By Alyssa Schnugg
Lafayette County has seen an increase of at least 120 cases since July 31, according to data provided by the Mississippi State Department of Health.
The number of deaths in the county nearly quadrupled, going from four to 15; however, the county still has fewer deaths than most similarly-sized Mississippi counties.
Twelve of the 15 deaths were patients from long-term care facilities.
The Mississippi State Veterans Home in Oxford saw its first outbreak last week since COVID-19 was first reported. The MSDH reported 31 residents tested positive and 17 employees; however, that data is only reported weekly by MSDH. The latest report is dated July 31.
In total, there have been 87 cases as of July 31 at a long-term care facility in Lafayette County.
According to the city of Oxford’s data on its website, as of Tuesday, there are an estimated 164 active cases in the county. That number is figured by looking at reported positive cases and backing out cases that are more than 14 days old.
Since March, Lafayette County has had 937 positive cases, with the biggest jump occurring in the last four weeks. During the early weeks of the pandemic, Lafayette County averaged about 5 news cases a week.
The city asked local medical clinics in June to provide their number of positive cases. While about 10-14 started reporting, Emergency Management Coordinator Jimmy Allgood said only two have been reporting to the city in the last week.
Later, it was realized that the number of students and other part-time residents testing positive was being reported by MSDH to the state or county where they held full-time residence and were not being included in Lafayette County numbers.
According to the city, since June, 298 out-of-county part-time residents have tested positive.
The University of Mississippi has reported a total of 112 positive cases among students and faculty/staff. In the last week, there have been four reported positive cases. Those numbers are reported to MSDH and while some are included in the state’s numbers if the patient lives full-time in Oxford or Lafayette County, others with out-of-county addresses are reported elsewhere.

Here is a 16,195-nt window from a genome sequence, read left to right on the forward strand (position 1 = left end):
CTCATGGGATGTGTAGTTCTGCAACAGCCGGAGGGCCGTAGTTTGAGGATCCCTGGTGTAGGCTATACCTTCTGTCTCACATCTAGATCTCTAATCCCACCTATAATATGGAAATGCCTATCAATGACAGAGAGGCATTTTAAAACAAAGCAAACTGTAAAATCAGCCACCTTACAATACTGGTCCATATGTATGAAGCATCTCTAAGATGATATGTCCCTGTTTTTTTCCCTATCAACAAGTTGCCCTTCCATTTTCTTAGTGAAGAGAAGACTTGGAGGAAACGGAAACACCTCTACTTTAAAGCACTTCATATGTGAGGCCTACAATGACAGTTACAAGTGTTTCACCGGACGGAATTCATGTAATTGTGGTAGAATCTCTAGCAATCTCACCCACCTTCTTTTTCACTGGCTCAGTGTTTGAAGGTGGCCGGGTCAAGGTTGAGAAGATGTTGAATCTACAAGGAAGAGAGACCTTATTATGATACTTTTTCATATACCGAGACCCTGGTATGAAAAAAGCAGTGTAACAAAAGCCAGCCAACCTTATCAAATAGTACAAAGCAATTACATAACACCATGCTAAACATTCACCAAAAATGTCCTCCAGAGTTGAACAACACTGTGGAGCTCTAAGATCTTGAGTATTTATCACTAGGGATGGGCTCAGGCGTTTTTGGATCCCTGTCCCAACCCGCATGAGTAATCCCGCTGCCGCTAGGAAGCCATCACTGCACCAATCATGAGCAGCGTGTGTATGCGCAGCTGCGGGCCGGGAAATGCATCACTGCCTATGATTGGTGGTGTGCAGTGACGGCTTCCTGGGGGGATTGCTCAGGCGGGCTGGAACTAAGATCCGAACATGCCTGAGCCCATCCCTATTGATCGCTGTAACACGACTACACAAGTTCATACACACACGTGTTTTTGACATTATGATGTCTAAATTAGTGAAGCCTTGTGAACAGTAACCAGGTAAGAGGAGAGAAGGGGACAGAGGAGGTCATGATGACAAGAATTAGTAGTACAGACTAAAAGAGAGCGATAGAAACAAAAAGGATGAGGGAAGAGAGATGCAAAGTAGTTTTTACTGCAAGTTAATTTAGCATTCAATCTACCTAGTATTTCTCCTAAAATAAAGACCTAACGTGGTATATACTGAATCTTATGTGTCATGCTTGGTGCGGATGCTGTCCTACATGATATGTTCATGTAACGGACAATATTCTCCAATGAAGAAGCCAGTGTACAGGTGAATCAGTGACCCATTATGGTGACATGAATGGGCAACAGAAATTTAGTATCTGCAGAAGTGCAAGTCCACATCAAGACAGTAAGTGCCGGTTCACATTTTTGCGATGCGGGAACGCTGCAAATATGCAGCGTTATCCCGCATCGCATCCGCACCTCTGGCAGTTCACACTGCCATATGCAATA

As of Aug. 1, 385 positive cases were in the 18-29 age group; 51 in people under 18 and three in people 90 or older. About half of the cases were in people 30-89.
About 55% of those local residents testing positive were white, about 32% were black and 14 percent were of other races.
About 56 percent of those who died in Lafayette County from the virus were white and 44 percent were black.
All reported COVID-19-related deaths in Lafayette County have been people 60 or older, as of Aug. 1; however, a 42-year-old Lafayette County school teacher who died Thursday was self-quarantining himself and is suspected of having died due to COVID-19 complications.
Lafayette County schools opened this week; however, the Oxford School District voted to delay its opening until Aug. 24 due to climbing numbers.
Oxford Mayor Robyn Tannehill reported that Baptist Memorial Hospital-North Mississippi has had its occupancy “stretched” but is not operating at a crisis level.
“Patients are moved every hour and capacity numbers change hourly,” she said recently, relaying information from a conversation with BMH-NS CEA Bill Henning. “The hospital has not had to divert patients and they are able to treat anyone in need of healthcare services.”
Tannehill did say the hospital currently has a “large number” of COVID-19 patients.
“Most of that is due to the recent outbreaks in our long-term care facilities,” she said.
The Oxford Board of Aldermen passed a mandate this week that citizens must wear masks indoors as well as outdoors where it is reasonably expected for people to pass within 6-feet of each other.
Gov. Tate Reeves on Tuesday passed a statewide mask mandate for inside stores and in public places.
Mississippi has had 64,295 cases since March with 1,793 deaths, according to the MSDH.